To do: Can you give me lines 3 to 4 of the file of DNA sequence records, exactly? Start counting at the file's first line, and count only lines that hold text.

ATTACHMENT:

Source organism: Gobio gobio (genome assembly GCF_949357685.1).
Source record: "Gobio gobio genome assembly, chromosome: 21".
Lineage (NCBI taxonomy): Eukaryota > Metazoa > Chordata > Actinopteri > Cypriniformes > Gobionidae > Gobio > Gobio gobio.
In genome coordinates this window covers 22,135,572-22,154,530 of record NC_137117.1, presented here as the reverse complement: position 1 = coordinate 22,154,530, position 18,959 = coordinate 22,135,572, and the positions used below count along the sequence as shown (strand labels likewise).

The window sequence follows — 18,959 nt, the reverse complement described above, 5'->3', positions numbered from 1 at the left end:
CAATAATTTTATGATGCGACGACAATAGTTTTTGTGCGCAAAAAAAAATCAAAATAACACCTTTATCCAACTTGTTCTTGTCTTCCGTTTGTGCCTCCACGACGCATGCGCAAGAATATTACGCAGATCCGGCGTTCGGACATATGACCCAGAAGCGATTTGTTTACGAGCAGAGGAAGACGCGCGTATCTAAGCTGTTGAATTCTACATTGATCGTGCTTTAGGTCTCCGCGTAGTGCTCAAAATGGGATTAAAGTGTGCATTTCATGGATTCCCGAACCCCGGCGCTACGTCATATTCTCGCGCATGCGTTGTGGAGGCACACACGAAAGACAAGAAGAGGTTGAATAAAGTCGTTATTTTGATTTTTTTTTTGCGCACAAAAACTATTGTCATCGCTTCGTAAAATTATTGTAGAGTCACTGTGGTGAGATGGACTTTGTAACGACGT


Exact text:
Lineage (NCBI taxonomy): Eukaryota > Metazoa > Chordata > Actinopteri > Cypriniformes > Gobionidae > Gobio > Gobio gobio.
In genome coordinates this window covers 22,135,572-22,154,530 of record NC_137117.1, presented here as the reverse complement: position 1 = coordinate 22,154,530, position 18,959 = coordinate 22,135,572, and the positions used below count along the sequence as shown (strand labels likewise).